From Mirza Ghalib’s Haveli to Wedding House – Stories behind Mirza Ghalib Ki Haveli
This place served as a residence where Mirza Asadullah Khan lived until his death. This 19th century mansion which is now a heritage site, was given to Ghalib by a hakeem who was a great lover of Ghalib’s poetry. It is said that after Ghalib’s death in 1869, that hakeem used to sit at the haveli every evening just to avoid anyone’s entry. Located in Gali Qasim Jan, Ballimaran Mohalla of Old Delhi, Mirza Ghalib ki haveli gives a glimpse of how Ghalib lived here.
The haveli is divided into three parts, a small corridor that takes you to the main courtyard and room just right to the main semi-circular brick arched entrance gate attached to the corridor. The room houses Ghalib’s belongings, including his clothes, handwritten letter, a bust and several other photographs, banners mentioning about him, his activities, his lifestyle, etc. Adjacent to the courtyard are small chambers which give more insight into his life. There are items displayed which are contemporary to Ghalib, showcasing how he must have lived. These items include hookah, utensils, chess, etc.
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The walls of the courtyard have wall-sized portraits which show his photos and his couplets. Couplets of other poets of the same time can also be seen, including Momin Khan Momin, Abu Zafar and Ustaad Zauq. Ghalib wrote some of his famous works living in this haveli. It was acquired by Indian government in 1964 however it was auctioned and was bought by Mohammed Ali Farooqi at a highest price of 22,400 INR. In the beginning, he rented the haveli to tenants. Farooqi died after some years without any legal heir. After that, the haveli had been converted to a coal store, a manufacturing unit and even a wedding hall. The Delhi government acquired a small part of the haveli in 1999.
The haveli is now maintained by the Archaeological Survey of India. This around 300 year old Mughal architecture haveli was later restored to give the same look, especially with the use of Lakhori bricks. Ghalib witnessed massive political instability in India, from the Mughals to British. His poetry shows an influence of the same. This haveli cum museum is among the most underrated places of Delhi where not everyone visits. Ghalib’s fans and literature enthusiasts may find it interesting but it’s a disappointment for someone who isn’t into poetry and literature.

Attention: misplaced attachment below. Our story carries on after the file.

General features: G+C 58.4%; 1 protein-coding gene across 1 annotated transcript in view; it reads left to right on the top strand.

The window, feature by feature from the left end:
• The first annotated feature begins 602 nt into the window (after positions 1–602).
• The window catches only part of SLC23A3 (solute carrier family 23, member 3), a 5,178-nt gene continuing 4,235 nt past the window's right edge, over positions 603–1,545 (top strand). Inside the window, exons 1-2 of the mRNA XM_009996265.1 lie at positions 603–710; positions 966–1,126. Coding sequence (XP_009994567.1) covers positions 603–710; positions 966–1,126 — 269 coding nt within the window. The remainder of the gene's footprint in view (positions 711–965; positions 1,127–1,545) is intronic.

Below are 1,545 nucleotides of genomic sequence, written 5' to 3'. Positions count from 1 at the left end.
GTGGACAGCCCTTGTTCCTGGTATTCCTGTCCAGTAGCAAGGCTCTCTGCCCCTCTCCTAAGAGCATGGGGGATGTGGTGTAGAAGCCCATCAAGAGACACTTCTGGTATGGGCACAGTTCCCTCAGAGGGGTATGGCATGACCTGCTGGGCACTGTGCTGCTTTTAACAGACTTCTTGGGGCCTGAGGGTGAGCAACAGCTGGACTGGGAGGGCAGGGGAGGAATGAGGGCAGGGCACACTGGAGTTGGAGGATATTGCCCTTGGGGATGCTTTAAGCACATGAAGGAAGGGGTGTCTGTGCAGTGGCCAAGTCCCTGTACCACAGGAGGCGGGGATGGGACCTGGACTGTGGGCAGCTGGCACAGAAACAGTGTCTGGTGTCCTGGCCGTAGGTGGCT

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It’s not easy to navigate for a first timer as the haveli is now covered around with lots of shops. The nearest metro station is Chandni Chowk metro station. One can either take a walk, moving through the never-ending crowd or can take an e-rickshaw to reach here.
Ghalib ki haveli remains open from 9 AM to 5 PM all working days however it remains closed on Monday. This entry free museum has no charge for photography as well. Standing in a dilapidated condition, Ghalib ki haveli is a time-capsule which takes you back to the days when Ghalib used to spend his life here. This weathered condition reminds me one of the famous couplets he wrote,
“Hum ne mana ki taghaful na karoge lekin,
Khaak ho jayenge hum tumko khabar hone tak.”
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I am a food & travel enthusiast, a music aficionado, poet, artist, and someone who loves to explore unexplored/off-beat places. I started this blog to share my food and travel journey.